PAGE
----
A woman’s body goes through countless changes during and after pregnancy, but one aspect of motherhood that many may not expect is the sometimes sudden and severe hair loss that can occur after baby is born. Dr. Alan J. Bauman, a Board-certified hair restoration physician, joined Pregnancy Magazine to share the facts on new mom hair loss that every woman should know.
Here are five things new moms should know about postpartum hair loss:
1. It is more common than you think: While it may not be one of the most talked-about issues that women face postpartum, hair loss is in fact quite common, and has been shown to affect between 40 to 50 percent of women.
2. Prenatal vitamins are not the reason: Prenatal vitamins are often credited for hair growth seen during pregnancy, but the truth is, amazing hair growth during pregnancy has little or nothing to do with prenatal vitamins. Pregnancy hair growth and postpartum hair loss are actually triggered by hormonal fluctuations that occur during pregnancy and after childbirth. This sudden shift often causes the hair to shed and volume to decrease. The result of the shed is less coverage and more bare scalp on your head showing through.
3. It can be a sign of future permanent hair loss: Severe shedding that occurs after pregnancy may be indicative of things to come later in life. Women who experience hair loss when hormones shift after childbirth may be more prone to future permanent hereditary female type of hair loss. Many women with significant hereditary female pattern hair loss during menopause often tell me that their shedding and hair loss after pregnancy was severe and their hair never returned to its normal pre-pregnancy state.
4. It isn’t (usually) permanent: Postpartum hair loss tends to occur between three to six months after delivery, and varies in severity for each individual woman. The good news is that this type of loss is usually temporary, however, depending on the hair length that you started with, it can take up to a year or more for your hair to “feel” back to normal. Unfortunately, for some women, especially those who are at a high risk for hereditary hair loss, their head of hair never seems to fully recover its original fullness and volume. If you have a history of hair loss in your family (mother’s or father’s side, either gender) along with postpartum hair loss, then this warrants enlisting the help of a hair restoration physician who can create a “master plan” for monitoring and intervening if necessary. At a minimum you should enlist the help of a medical professional who can monitor and track what is happening to your hair volume and quality over time.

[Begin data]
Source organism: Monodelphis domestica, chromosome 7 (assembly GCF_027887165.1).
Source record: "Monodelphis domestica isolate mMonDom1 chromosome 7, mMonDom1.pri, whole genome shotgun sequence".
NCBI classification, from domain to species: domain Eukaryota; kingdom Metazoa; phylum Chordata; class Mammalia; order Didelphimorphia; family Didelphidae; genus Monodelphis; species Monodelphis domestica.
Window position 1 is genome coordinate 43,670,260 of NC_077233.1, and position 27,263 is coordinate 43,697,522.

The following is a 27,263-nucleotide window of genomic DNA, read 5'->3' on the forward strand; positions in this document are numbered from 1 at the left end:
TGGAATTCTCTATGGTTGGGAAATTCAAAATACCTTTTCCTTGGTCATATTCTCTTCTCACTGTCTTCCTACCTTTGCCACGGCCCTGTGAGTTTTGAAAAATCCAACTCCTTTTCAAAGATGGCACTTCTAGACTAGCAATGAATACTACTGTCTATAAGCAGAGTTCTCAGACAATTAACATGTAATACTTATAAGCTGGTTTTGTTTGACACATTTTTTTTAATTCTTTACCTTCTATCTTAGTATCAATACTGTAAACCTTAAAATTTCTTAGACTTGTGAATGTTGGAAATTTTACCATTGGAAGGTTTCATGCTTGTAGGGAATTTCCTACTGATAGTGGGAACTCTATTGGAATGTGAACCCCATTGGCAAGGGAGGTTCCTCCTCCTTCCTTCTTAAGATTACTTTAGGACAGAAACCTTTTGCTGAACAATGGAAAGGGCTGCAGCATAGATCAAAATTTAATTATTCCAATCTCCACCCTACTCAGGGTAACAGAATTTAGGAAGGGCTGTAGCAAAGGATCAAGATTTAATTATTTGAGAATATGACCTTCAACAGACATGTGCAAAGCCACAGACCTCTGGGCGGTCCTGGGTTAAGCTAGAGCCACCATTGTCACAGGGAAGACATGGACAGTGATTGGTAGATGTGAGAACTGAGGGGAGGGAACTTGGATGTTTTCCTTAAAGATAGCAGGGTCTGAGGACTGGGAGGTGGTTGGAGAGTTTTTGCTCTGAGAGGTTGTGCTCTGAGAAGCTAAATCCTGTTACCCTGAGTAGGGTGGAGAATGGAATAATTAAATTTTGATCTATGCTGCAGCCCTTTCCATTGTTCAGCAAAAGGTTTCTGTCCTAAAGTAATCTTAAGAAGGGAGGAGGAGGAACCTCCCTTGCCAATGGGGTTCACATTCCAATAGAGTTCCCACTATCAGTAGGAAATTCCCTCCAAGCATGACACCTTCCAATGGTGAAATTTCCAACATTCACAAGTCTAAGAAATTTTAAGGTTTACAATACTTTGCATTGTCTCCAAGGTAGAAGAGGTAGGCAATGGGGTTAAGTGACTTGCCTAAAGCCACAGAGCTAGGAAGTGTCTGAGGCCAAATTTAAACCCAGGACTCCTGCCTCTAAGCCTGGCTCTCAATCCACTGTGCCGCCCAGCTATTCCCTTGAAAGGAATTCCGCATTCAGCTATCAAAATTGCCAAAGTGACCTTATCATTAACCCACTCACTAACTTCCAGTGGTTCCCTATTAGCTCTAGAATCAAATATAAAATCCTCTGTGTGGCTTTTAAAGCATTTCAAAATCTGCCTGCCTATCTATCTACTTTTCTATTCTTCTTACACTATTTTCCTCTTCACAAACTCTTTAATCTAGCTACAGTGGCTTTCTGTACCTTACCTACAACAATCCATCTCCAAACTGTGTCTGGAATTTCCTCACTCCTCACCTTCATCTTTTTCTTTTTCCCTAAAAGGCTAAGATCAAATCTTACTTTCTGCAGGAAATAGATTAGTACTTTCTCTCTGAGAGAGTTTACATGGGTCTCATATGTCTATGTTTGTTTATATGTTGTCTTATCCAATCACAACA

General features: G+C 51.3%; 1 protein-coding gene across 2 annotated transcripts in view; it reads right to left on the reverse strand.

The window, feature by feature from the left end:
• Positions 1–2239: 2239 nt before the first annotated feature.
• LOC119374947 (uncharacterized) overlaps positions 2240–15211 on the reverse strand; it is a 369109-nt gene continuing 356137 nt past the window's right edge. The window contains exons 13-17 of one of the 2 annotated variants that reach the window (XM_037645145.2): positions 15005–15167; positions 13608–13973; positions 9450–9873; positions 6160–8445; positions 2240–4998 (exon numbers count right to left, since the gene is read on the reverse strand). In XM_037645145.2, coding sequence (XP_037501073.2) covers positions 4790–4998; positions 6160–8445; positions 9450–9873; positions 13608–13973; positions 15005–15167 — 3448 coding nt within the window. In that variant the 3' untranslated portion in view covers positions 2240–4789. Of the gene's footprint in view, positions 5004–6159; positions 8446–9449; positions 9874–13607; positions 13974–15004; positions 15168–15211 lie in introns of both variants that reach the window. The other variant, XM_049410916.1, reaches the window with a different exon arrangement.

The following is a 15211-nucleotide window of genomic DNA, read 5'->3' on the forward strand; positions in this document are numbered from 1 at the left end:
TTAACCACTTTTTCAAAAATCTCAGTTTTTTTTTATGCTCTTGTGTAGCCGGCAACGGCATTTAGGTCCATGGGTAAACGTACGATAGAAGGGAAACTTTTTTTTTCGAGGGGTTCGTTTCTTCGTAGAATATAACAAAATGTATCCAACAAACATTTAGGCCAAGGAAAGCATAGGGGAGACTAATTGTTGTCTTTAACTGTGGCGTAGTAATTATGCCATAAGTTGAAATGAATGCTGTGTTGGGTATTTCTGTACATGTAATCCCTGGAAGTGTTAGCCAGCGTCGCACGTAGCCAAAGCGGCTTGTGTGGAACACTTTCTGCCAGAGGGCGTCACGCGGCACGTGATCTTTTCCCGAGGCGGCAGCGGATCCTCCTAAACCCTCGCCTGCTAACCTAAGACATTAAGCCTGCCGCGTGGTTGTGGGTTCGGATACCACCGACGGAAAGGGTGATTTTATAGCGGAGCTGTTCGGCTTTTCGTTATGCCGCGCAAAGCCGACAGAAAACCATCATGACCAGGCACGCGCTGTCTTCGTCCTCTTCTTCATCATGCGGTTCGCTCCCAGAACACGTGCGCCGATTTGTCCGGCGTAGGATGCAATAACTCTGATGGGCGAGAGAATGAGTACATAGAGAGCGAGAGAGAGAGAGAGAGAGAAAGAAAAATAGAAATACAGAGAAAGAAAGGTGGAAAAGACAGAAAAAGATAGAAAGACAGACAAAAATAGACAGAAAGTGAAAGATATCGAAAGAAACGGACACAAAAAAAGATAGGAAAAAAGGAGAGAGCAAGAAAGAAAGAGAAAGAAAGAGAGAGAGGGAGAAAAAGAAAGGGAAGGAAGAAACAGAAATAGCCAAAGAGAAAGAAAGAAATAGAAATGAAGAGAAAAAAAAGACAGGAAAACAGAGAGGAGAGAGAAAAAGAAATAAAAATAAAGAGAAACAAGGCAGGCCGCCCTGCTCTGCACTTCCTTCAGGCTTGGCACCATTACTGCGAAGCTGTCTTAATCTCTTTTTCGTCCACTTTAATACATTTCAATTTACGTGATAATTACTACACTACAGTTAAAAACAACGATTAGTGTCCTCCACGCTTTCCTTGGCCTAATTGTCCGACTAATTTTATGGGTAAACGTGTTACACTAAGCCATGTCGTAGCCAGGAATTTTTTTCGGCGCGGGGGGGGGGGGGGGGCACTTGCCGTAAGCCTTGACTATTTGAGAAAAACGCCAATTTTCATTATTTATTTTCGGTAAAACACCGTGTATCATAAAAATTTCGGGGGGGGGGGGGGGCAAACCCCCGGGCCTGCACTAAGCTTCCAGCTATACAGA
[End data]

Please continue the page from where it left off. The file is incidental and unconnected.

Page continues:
5. There are treatments available to stimulate healthy hair growth: If you feel you are experiencing worrisome postpartum shedding, there are several options available to help you stimulate healthy hair growth. New FDA-approved low-level laser devices from LaserCap, Theradome and Capillus, when used as directed and worn regularly, have been clinically proven to regrow hair without any drugs or side-effects. Another easy way to help your hair is to take specialized nutritional supplements which can boost healthy hair growth and improve the overall quality and appearance of your hair. Some effective choices include pharmaceutical-grade Viviscal Professional, which contains Amino-Mar (sustainable shark cartilage) as well as high-dose, medical-grade Biotin taken daily. Nutrafol is another high-tech hair supplement that has promised to be helpful for shedding. We could also consider applying an effective prescription topical medication to the scalp, such as compounded Minoxidil Formula postpartum or performing a “Vampire” PRP Platelet Rich Plasma treatment, as long as the new mom is not nursing. The bottom line is that there are solutions that your health care provider can provide safely and effectively.
The best thing you can do to take the guess work out of your hair situation is to track and monitor what is really happening by visiting a board-certified physician. HairCheck is a simple, painless, non-invasive way to measure and track the amount of hair growing (or shedding) in a given area of scalp. Tracking these numbers can help determine the extent and rate of any hair loss you may be experiencing and inform you of any changes over time.
Whatever you decide, it’s certainly best to be proactive and remain vigilant of the possibility that you may experience shedding after your baby is born. Postpartum hair loss may be just a natural part of the process, but it can also serve as a crystal ball for future permanent and more serious hair loss problems.